As you learn and develop your photography skills you’ll discover why aperture priority is such a useful setting in helping you take photos. This mode on your camera is incredibly important, but unless you know when and how to use it it is just another function on your camera. Read on and learn all about aperture priority and the best ways to use it for your next photo shoot.
What is aperture priority?
This semi-automatic camera mode allows you to set the aperture manually and let the camera selects the shutter speed automatically. While this may sound simple, this is an incredibly valuable setting to have when taking pictures. The reason this is valuable is that it gives you complete control over the aperture which determines your depth of field. This is really important because your depth of field determines how much of your focal plane is going to be in focus. For example, say you had selected shutter priority and you are taking a cityscape shot. The camera might set your aperture is to f/2.8 to allow you to achieve your shutter speed. So you will end up a vast part of your photo blurred. By selecting aperture priority you can ensure that your depth of field is going to be correct for what you are photographing.
This option is also a much faster way to take pictures when you compare it to the manual mode. In manual mode, you need to select all of the settings yourself to achieve perfect shots. If you are shooting any sort of fast-moving scenarios like a street scene, there simply won’t be enough time to do that. If you master aperture priority, you can quickly adjust the settings as you need to, so that you can get the perfect shot every time.
Advantages of aperture priority
There are a few advantages of using aperture priority. The first advantage as mentioned above is that you can better control the depth of field of images. The aperture on your camera (also known as the f/stop) is what determines your depth of field. If you want a blurry background for your images, you will use a smaller f/stop number (wider aperture). Using a higher number will make your background and the foreground be in focus given you a greater depth of field.
Aperture mode can also give you more creative control over your shots, allowing you to separate background and foreground, depending on what you want the focus to be in your images.
Lastly, you can respond quicker by using aperture priority. You don’t have to stress about your shutter speed (as long as it isn’t too slow) when snapping pictures, which gives you less to worry about.
How to select and use aperture priority?
First, select aperture priority mode on your camera by moving the dial to A on most cameras and Av on Canon cameras.
Next, select the aperture manually by determining the f/stop number that you need to use for your shots. What’s excellent about aperture priority mode is that the camera doesn’t change this setting while you take your pictures. But this means that it’s crucial that you change your aperture for different scenarios. So if you have just taken a portrait of someone and then you are taking a landscape shot, remember to adjust your aperture.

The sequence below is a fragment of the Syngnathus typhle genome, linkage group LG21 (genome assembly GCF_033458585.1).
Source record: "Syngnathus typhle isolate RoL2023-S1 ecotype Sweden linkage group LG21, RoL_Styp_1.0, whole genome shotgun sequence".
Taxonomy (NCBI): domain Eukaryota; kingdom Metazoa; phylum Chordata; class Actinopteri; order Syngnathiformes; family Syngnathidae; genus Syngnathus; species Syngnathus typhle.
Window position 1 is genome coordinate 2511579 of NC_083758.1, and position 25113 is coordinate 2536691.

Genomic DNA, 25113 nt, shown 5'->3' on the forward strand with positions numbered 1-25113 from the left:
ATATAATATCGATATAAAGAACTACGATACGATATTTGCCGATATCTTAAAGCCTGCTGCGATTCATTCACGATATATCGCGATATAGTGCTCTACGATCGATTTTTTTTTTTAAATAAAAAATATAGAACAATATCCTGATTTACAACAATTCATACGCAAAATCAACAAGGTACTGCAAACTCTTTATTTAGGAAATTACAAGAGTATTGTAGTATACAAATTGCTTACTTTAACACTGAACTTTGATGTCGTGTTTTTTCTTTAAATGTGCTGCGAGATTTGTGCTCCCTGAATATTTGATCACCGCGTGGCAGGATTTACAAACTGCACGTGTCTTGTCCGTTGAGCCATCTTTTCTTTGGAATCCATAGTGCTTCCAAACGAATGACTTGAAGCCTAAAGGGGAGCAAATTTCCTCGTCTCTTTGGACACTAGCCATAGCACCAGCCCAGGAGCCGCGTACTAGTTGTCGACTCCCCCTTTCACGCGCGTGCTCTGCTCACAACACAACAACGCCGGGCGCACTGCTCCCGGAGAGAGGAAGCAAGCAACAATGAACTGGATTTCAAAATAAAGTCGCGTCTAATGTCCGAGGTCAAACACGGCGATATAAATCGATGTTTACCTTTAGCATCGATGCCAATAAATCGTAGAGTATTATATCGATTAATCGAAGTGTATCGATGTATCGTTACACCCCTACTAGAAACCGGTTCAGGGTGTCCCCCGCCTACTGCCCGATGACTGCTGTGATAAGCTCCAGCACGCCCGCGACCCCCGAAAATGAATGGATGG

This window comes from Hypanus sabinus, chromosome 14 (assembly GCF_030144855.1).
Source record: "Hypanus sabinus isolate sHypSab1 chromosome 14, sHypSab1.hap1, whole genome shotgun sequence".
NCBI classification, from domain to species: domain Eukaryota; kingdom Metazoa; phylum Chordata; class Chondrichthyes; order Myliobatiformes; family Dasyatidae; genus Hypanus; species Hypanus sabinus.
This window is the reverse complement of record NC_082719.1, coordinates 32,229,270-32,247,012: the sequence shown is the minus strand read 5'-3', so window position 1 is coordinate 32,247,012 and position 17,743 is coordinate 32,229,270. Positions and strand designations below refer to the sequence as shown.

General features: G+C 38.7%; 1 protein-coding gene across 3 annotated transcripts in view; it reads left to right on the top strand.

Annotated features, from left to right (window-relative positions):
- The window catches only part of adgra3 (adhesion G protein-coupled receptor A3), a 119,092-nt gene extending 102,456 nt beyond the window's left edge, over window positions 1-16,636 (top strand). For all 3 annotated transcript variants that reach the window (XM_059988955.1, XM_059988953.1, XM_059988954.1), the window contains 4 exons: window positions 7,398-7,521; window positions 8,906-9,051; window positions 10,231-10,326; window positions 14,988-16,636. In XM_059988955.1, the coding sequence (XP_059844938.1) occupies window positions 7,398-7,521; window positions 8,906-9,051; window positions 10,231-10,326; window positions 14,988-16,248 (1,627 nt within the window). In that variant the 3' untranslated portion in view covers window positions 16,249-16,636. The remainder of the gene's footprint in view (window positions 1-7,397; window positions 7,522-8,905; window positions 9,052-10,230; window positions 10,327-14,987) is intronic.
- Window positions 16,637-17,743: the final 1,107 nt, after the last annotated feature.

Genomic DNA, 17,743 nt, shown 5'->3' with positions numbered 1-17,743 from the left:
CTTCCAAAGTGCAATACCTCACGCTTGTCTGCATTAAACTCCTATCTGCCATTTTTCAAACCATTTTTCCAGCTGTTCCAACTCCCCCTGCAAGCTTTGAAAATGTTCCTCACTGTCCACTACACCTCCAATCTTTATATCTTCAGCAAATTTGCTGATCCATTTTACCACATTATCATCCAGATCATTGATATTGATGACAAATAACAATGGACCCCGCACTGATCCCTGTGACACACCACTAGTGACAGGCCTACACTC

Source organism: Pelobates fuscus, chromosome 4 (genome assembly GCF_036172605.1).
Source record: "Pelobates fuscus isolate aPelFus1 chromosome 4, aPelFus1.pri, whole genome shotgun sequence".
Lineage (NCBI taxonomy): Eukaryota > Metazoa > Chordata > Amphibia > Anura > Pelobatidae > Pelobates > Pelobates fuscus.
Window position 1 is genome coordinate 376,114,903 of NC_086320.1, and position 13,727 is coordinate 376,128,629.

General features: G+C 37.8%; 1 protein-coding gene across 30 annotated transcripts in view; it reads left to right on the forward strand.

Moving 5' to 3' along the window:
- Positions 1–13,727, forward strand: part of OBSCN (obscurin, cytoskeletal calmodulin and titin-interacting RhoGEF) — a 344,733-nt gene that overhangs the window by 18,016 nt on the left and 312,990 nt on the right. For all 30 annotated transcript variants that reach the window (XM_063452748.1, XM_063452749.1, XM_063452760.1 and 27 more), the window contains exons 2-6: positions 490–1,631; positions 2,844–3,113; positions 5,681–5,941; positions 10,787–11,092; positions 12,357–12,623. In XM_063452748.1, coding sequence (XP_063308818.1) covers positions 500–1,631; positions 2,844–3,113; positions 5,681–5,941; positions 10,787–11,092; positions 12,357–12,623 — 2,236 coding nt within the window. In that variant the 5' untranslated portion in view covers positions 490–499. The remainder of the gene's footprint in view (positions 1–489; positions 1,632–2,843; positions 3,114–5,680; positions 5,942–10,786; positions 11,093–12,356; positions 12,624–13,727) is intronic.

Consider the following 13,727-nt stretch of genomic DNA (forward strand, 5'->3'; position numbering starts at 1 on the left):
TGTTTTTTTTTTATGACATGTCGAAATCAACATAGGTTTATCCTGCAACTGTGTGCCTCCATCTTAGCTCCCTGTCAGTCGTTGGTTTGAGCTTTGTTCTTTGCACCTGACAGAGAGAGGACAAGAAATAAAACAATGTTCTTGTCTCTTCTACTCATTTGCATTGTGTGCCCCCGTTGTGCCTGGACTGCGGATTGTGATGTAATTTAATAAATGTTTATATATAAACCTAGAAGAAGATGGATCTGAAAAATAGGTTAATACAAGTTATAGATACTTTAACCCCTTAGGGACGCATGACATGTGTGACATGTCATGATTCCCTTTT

There are of course occasions when by selecting your aperture to get the exposure correct, the camera has to select a slow shutter speed. If your shutter speed is too slow it will mean that your photos will suffer from camera shake and look blurred. You have a couple of options on how to solve this issue.
You can either increase your ISO to allow you to have a faster shutter speed. But the higher your ISO is, the more noise will appear in your photos. So for example, if you are able to increase your ISO a bit and achieve the right shutter speed, then that will be fine. But if it means increasing it too high (i.e. above 1000 ISO, you may want to try the solution below).
The alternative to increasing your ISO is to compensate on the exposure by a combination of shutter speed and aperture. For example, you may find that by selecting a slightly wider aperture, even though your photo is slightly underexposed, you can fix it in post-processing. Most of the time the solution is a mix of both. So increasing the ISO a little and selecting a slightly wider aperture.
When to use aperture priority?
There are a few situations where you should use aperture priority. Generally, anytime that your depth of field is important, you should select aperture priority. But if shutter speed becomes more important than you should select shutter priority. For example, if you are photographing moving subjects that you want to freeze, then shutter priority is what you need.
Aperture priority is also a good mode to select for everyday outdoor photography in travel or street photography. Because most of the time there will be sufficient light, you won’t find your shutter speed becoming an issue. But in lower light conditions it will, so at that point, you need to look to the solutions that I mentioned above.
What’s excellent about aperture priority is that you can take great photos without having to worry or stress about adjusting all the settings. Your camera will be doing most of the work for you so you can concentrate on seeing the photo opportunities. But its important to know that this mode isn’t the ideal approach for all purposes. If you are working with flash or panorama photography, manual mode is a far better setting to get the best images. But, aperture priority mode can be a valuable setting for you to use in your photography.
Photo credits: Kav Dadfar – All rights reserved. No usage without permission. Dreamstime.